One of the main features of NATO’s bombing campaign against Yugoslavia in 1999 was the deliberate targeting of factories and manufacturing plants. As a member of a delegation travelling throughout Yugoslavia shortly after the end of the war, I could readily see that such targeting had been methodical and thorough. Wherever we went, there was no military value in the facilities that NATO chose to destroy. Indeed, the common criterion was that state-owned and worker cooperative factories and plants that supported many people were singled out. The apparent intent was to drive much of the population into destitution and make people more amenable to demands to install government eager to do the West’s bidding.
The largest and most significant factory complex in the Balkans was Zastava, producing over 95 percent of the automobiles operating in Yugoslavia. Centrally located in the city of Kragujevac, this diverse factory complex also manufactured tools and machinery.
Workers at Zastava recognized that it was far too tempting a target for NATO planners to ignore. Determined to save their factory, they decided to form a human shield by occupying the factory complex around the clock. Three days after NATO began its war, workers and management issued an open letter which was sent to trade unions abroad and U.S. President Clinton, British Prime Minister Tony Blair, U.S. Secretary of State Madeleine Albright, and other Western leaders. “We, the employees of Zastava and freedom-loving Kragujevac, made a live shield,” the statement proclaimed. “Even at the shift end, even at the alarm sound, the Zastava workers did not leave their workshops, but remained to protect with their bodies what provides for their families’ living, that in which they have built in years-long honest work in order to provide for their better future.” The letter warned NATO leaders, “We want you to know that the attack on our factory shall mean a direct death to thousands of men and women and an enormous spiritual and material loss to their families.”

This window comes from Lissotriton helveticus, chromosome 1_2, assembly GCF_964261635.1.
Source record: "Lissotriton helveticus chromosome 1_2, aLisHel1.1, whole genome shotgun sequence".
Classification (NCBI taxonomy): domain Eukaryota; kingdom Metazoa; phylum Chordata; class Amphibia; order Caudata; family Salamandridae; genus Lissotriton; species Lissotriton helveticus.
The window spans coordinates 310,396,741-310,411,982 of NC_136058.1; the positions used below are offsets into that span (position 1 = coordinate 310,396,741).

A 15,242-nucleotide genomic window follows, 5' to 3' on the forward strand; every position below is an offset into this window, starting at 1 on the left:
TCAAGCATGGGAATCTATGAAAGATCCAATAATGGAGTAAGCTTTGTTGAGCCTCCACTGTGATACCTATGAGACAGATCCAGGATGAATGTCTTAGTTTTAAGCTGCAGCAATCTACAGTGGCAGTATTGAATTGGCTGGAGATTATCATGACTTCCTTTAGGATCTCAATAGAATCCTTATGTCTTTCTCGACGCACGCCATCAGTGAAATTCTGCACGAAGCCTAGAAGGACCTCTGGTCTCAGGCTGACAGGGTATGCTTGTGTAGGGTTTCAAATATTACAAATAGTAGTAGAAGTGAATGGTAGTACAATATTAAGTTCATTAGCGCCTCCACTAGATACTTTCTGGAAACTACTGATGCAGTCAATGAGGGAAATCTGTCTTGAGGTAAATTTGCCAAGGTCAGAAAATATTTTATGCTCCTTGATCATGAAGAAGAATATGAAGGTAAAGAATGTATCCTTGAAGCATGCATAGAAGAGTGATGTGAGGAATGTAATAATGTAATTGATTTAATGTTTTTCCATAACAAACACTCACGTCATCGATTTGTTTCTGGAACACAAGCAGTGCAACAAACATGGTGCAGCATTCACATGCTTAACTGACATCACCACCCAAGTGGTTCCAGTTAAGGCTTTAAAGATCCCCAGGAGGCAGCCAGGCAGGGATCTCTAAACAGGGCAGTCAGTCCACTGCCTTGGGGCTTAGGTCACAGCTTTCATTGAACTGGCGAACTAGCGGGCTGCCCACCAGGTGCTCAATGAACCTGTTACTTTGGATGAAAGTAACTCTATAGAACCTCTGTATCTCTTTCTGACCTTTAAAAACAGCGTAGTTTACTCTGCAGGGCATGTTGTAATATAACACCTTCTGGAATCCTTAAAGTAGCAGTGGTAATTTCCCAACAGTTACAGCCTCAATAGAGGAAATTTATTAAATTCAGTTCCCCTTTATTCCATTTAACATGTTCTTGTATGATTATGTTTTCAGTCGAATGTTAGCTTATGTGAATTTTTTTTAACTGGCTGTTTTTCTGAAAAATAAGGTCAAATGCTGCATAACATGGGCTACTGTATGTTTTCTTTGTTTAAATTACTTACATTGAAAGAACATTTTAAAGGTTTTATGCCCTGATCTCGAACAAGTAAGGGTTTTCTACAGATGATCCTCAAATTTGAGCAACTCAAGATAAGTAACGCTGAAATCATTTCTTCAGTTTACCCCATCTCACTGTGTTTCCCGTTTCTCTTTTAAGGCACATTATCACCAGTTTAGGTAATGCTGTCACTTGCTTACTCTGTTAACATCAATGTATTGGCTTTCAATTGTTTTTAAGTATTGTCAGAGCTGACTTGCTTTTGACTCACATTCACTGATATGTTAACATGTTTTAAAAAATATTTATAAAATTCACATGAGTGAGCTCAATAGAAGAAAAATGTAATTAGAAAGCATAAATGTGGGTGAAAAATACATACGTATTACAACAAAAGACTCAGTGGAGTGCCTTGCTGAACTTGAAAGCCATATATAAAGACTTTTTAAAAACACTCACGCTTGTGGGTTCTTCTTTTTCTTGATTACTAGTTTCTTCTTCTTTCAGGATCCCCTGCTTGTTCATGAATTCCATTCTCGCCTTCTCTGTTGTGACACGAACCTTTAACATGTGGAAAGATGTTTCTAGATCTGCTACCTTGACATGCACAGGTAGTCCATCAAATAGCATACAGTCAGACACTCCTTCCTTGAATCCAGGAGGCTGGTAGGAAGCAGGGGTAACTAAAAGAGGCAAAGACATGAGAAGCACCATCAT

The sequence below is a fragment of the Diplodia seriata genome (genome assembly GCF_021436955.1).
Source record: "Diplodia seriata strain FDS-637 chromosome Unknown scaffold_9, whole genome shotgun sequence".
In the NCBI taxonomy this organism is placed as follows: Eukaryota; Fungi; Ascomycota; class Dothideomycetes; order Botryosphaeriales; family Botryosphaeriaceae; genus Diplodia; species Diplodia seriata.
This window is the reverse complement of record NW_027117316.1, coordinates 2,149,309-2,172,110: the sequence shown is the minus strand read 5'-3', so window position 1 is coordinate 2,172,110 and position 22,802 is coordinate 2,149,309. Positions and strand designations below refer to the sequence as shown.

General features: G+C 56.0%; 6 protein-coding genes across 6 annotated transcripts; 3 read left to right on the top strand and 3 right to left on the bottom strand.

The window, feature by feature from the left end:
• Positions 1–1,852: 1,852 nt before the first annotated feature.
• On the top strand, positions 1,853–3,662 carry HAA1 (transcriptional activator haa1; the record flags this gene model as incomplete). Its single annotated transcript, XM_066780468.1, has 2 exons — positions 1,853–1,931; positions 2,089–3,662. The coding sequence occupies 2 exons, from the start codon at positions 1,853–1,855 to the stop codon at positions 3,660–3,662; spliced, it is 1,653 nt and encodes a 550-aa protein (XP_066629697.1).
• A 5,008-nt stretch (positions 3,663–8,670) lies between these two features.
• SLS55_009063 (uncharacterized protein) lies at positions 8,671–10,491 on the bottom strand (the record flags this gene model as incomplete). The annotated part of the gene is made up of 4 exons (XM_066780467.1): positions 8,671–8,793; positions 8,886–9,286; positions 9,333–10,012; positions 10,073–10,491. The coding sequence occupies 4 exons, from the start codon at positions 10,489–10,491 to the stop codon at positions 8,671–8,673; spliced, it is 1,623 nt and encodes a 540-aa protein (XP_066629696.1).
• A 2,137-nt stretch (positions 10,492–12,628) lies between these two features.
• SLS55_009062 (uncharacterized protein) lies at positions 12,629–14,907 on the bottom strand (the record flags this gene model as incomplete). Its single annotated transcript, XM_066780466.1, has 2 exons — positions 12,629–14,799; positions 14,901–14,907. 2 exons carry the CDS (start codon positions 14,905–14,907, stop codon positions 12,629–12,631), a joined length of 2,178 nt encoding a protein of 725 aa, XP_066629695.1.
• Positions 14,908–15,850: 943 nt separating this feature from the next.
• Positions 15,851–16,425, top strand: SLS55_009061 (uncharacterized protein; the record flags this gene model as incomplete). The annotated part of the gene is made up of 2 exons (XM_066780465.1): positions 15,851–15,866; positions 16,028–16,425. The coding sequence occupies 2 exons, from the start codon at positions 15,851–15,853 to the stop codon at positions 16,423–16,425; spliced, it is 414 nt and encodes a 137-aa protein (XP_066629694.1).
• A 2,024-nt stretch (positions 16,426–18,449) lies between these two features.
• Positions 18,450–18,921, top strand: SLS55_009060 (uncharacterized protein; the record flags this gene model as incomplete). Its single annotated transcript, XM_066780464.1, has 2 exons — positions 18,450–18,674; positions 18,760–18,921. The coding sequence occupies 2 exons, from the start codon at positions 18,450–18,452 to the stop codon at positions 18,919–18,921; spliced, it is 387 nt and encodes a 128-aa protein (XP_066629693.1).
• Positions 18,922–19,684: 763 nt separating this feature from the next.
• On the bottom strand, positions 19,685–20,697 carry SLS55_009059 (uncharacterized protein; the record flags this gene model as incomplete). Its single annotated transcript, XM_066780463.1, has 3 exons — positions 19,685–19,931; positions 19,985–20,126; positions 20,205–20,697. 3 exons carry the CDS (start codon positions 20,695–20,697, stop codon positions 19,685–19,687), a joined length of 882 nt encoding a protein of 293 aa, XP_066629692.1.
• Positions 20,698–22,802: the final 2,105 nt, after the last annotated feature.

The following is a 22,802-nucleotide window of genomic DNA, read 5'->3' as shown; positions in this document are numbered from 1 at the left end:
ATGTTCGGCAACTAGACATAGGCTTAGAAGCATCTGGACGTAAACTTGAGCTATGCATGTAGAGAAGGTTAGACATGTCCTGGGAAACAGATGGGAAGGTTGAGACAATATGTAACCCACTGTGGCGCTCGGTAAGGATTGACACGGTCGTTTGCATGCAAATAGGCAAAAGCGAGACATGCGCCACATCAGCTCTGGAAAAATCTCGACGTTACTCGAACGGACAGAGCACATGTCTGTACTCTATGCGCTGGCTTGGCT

Letters of support poured in from trade unions in Third World countries, while those in the West remained silent. As the days passed, it became increasingly evident that NATO was systematically destroying factories and work sites. NATO had also wasted little time in demonstrating its contempt for human life. Wisely, the workers at Zastava chose to modify their human shield by moving outdoors and forming a ring around the factory plants, rather than occupying them. Work inside the plants, however, continued.
Shortly after 1:00 AM on April 9, NATO responded to the workers’ letter by sending a volley of cruise missile flying into Kragujevac. Dragan Stankovich, export director for Zastava, was in his apartment when he felt the first detonations, which he likened to a strong earthquake. The sky turned red, and his first thought was to hope that the factory had not been hit. His apartment was close to Zastava, so he walked hurriedly over there. Ten minutes after the first attack, the next wave of missiles struck. “I was very close,” Stankovich told us, “but I couldn’t see the bombs. Only a series of mushroom clouds. You could see the explosion and big fires only. You couldn’t hear anything. Strong light and fire. Like an atomic bomb. Like mushrooms.” The power, assembly, and paint and forging plants were all demolished in the assault. In all, 124 workers were wounded, but miraculously, no one was killed. Ambulances and fire trucks arrived quickly at the scene and retrieved the injured. At the local hospital, a woman, her head bandaged, defiantly told a reporter, “I can only tell Clinton – we will build a new factory. He cannot destroy everything.”
Three nights later, another wave of missiles struck Zastava at 2:45 AM and then yet again ten minutes later. The factories were lightly staffed by this time, and only 16 workers were wounded. As a result of the two attacks, the six largest plants at Zastava lay in ruins. Interestingly, the one plant that manufactured assault rifles was untouched, underlining the fact that NATO’s motivation was the deindustrialization of Yugoslavia. One woman was quoted as saying: “When we saw it burning, we all wept. It was the same feeling as if someone had burned down your home.”
Stankovich told us that the factory complex in Kragujevac employed 28,000 workers, and another 8,000 in associated Zastava factories throughout Yugoslavia, most of which were also bombed. “Of all the catastrophes that befell us,” he said, “we consider the humanitarian catastrophe to be the biggest.” One of the salient aspects of the disaster, he felt, was that workers in many other factories depended on Zastava. There were many plants throughout the nation that supplied components to Zastava. With Zastava in ruins, workers and at these plants and their families, some 200,000 people in all, were left without a means of livelihood.
Zastava’s director, Milosav Djordjevich, ruefully observed, “For the workers, the factory is life. On the nights of the 9th and 12th of April, all our dreams were destroyed in a mere fifteen minutes of bombing.” He told us that he found it difficult to believe that there were people who could inflict death and destruction on others. After months of listening to the gloating of Western leaders over the slaughter they were carrying out, I had no such difficulty.